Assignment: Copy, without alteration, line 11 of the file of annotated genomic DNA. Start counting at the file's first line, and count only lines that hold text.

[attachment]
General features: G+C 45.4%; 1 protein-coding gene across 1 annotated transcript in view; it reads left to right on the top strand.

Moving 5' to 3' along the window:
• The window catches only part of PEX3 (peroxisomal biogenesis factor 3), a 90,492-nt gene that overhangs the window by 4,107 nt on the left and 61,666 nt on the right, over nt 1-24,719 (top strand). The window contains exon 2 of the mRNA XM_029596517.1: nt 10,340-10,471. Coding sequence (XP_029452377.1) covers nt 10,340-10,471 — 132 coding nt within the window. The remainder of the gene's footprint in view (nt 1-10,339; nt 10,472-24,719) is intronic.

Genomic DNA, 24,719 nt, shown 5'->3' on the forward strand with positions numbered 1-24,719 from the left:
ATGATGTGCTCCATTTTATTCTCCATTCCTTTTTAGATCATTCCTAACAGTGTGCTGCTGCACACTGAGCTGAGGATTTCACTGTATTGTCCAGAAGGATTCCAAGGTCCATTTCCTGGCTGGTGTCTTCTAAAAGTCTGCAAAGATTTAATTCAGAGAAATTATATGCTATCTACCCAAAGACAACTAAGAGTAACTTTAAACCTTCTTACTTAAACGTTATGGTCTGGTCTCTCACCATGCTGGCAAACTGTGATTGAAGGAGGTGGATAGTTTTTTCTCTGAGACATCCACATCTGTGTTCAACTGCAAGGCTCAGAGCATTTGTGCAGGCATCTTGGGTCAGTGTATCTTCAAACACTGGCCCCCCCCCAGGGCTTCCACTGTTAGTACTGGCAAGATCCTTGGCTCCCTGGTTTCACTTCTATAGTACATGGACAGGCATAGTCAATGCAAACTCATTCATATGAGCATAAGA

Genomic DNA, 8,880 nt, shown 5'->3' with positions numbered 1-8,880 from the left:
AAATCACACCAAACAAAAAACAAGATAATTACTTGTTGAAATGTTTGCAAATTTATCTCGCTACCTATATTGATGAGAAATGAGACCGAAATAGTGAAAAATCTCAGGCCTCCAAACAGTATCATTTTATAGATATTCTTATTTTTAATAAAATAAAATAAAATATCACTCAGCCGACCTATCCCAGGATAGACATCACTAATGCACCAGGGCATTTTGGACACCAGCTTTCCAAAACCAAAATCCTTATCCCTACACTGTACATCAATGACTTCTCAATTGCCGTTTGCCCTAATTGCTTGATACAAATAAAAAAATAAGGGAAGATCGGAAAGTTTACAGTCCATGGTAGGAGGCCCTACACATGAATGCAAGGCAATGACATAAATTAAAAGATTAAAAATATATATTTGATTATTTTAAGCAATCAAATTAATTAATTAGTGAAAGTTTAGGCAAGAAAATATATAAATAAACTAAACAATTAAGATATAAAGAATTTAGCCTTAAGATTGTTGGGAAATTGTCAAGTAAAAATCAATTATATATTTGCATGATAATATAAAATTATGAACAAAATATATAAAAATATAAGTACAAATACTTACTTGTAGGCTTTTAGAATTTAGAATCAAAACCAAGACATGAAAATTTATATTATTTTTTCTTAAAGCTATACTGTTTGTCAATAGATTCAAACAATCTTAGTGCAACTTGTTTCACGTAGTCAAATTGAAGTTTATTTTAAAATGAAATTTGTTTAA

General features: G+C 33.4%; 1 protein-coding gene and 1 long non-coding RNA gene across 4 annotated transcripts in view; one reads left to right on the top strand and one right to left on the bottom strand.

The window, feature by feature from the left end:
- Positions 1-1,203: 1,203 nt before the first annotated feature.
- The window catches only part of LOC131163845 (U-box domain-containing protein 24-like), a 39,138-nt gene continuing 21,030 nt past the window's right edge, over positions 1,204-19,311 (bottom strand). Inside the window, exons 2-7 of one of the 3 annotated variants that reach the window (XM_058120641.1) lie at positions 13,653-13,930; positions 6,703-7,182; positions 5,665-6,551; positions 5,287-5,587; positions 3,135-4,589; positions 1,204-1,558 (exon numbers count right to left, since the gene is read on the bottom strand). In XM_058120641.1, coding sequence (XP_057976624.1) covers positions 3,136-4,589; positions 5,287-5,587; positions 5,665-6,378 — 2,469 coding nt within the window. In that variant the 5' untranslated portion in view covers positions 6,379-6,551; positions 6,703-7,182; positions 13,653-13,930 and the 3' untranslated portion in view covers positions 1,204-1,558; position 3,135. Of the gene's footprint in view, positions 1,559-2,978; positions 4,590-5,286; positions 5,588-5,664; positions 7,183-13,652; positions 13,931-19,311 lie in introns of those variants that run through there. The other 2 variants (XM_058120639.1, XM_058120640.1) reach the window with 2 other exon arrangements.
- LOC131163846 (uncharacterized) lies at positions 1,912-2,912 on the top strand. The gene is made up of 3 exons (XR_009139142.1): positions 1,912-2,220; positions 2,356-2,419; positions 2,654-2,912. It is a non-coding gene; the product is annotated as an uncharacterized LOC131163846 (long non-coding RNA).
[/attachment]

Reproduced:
- The window catches only part of LOC131163845 (U-box domain-containing protein 24-like), a 39,138-nt gene continuing 21,030 nt past the window's right edge, over positions 1,204-19,311 (bottom strand). Inside the window, exons 2-7 of one of the 3 annotated variants that reach the window (XM_058120641.1) lie at positions 13,653-13,930; positions 6,703-7,182; positions 5,665-6,551; positions 5,287-5,587; positions 3,135-4,589; positions 1,204-1,558 (exon numbers count right to left, since the gene is read on the bottom strand). In XM_058120641.1, coding sequence (XP_057976624.1) covers positions 3,136-4,589; positions 5,287-5,587; positions 5,665-6,378 — 2,469 coding nt within the window. In that variant the 5' untranslated portion in view covers positions 6,379-6,551; positions 6,703-7,182; positions 13,653-13,930 and the 3' untranslated portion in view covers positions 1,204-1,558; position 3,135. Of the gene's footprint in view, positions 1,559-2,978; positions 4,590-5,286; positions 5,588-5,664; positions 7,183-13,652; positions 13,931-19,311 lie in introns of those variants that run through there. The other 2 variants (XM_058120639.1, XM_058120640.1) reach the window with 2 other exon arrangements.